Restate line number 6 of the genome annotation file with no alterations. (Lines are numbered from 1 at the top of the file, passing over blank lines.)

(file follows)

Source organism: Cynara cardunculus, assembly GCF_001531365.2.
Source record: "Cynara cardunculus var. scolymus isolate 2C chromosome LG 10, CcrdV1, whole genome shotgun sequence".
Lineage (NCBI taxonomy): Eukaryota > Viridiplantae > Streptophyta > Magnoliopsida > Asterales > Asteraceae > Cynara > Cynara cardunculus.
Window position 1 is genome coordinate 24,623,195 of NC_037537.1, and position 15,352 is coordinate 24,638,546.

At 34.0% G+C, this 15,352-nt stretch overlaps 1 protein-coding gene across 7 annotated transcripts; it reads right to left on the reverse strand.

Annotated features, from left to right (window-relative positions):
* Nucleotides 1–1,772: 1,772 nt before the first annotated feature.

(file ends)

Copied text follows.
Annotated features, from left to right (window-relative positions):